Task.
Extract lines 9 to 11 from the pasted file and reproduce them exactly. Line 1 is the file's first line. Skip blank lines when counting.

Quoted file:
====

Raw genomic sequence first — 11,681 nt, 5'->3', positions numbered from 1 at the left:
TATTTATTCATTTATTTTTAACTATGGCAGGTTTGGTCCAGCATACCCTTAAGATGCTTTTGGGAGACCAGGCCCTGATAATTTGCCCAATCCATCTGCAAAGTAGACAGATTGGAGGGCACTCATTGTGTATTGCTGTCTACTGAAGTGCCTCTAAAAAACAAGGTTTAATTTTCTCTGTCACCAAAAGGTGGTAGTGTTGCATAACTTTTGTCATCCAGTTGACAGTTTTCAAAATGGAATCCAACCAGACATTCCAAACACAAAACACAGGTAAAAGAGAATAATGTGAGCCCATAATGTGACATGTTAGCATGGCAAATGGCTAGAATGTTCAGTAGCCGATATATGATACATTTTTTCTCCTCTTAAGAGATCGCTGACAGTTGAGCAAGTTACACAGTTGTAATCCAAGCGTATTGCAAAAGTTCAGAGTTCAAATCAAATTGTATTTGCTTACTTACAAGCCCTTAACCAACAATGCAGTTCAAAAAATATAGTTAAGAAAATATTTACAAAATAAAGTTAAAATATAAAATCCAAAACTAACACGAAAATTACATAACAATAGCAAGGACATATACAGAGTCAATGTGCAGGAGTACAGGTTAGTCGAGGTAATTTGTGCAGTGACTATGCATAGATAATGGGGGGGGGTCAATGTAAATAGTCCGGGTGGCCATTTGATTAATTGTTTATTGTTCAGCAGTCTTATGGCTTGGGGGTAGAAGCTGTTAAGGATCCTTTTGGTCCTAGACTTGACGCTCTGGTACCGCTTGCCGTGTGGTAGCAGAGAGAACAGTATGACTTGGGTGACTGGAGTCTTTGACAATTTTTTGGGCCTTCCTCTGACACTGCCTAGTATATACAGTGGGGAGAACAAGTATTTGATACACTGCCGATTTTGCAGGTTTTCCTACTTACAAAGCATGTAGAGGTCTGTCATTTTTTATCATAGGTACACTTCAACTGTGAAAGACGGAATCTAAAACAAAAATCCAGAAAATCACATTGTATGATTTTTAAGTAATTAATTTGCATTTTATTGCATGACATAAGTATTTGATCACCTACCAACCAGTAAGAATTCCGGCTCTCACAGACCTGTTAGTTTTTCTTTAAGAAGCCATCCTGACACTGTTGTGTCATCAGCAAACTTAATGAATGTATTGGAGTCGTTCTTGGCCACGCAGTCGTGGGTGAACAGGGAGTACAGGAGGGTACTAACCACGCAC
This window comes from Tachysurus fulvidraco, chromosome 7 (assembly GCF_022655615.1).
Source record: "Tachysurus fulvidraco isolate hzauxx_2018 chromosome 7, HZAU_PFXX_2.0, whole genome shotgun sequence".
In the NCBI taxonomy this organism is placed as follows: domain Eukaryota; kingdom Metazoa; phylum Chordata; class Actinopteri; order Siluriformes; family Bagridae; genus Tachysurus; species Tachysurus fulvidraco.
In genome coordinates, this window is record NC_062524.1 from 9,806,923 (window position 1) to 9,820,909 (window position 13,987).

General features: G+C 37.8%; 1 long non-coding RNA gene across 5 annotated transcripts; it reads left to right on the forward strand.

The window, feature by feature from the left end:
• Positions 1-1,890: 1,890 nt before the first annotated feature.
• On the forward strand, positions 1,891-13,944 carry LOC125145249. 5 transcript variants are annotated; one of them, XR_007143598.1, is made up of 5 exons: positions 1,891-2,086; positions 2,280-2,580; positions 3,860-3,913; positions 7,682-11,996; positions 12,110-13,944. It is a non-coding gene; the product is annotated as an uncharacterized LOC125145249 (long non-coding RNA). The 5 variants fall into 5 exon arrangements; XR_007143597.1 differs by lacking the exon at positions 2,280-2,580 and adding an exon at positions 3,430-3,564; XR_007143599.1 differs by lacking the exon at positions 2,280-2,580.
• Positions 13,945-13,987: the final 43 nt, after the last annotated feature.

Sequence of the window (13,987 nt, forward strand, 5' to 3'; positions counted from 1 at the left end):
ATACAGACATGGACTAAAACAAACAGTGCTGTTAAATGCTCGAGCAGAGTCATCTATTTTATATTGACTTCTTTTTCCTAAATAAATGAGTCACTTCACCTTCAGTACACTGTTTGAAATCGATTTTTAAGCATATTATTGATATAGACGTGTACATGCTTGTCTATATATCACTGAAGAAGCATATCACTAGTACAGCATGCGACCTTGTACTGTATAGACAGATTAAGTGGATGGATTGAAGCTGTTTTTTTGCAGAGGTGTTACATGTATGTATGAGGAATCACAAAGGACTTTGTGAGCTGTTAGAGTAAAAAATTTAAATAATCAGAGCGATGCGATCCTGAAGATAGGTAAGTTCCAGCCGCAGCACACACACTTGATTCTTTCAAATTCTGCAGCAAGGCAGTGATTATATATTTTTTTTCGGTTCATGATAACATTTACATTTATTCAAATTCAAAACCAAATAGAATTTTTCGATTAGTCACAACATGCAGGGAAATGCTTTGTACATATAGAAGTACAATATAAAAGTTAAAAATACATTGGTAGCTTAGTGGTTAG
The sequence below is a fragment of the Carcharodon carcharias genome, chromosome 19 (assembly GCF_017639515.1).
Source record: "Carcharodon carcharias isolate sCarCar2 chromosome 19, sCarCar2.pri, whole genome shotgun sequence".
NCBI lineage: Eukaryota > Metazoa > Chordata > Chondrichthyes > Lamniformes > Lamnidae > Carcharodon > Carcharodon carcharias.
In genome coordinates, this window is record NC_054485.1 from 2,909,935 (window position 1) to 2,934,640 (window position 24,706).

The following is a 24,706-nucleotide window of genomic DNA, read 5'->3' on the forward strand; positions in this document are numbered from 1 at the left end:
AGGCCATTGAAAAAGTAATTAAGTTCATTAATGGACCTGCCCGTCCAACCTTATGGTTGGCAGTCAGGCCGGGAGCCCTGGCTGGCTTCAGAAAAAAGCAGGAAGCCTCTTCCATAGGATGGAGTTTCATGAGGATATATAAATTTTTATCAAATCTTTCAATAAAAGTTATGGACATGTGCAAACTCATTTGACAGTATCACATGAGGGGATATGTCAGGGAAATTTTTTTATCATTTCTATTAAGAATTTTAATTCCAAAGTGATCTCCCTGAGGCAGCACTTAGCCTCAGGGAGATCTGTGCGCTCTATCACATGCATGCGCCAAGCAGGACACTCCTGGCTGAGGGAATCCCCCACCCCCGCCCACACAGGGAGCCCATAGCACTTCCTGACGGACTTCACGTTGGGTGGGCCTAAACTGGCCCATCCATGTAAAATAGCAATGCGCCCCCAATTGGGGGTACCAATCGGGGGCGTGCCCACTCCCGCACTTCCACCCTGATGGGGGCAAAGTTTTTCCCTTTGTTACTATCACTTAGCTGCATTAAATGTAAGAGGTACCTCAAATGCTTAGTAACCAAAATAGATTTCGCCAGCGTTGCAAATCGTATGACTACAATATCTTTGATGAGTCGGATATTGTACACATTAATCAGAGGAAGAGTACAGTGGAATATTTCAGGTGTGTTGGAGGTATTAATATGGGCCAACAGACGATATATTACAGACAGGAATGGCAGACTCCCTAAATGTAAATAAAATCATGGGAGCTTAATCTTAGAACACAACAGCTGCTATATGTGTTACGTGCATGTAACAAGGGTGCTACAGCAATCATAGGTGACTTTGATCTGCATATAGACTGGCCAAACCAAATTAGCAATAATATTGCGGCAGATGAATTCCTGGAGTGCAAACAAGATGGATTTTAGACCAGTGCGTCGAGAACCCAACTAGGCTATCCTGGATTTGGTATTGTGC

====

• Positions 1-1,890: 1,890 nt before the first annotated feature.
• On the forward strand, positions 1,891-13,944 carry LOC125145249. 5 transcript variants are annotated; one of them, XR_007143598.1, is made up of 5 exons: positions 1,891-2,086; positions 2,280-2,580; positions 3,860-3,913; positions 7,682-11,996; positions 12,110-13,944. It is a non-coding gene; the product is annotated as an uncharacterized LOC125145249 (long non-coding RNA). The 5 variants fall into 5 exon arrangements; XR_007143597.1 differs by lacking the exon at positions 2,280-2,580 and adding an exon at positions 3,430-3,564; XR_007143599.1 differs by lacking the exon at positions 2,280-2,580.
• Positions 13,945-13,987: the final 43 nt, after the last annotated feature.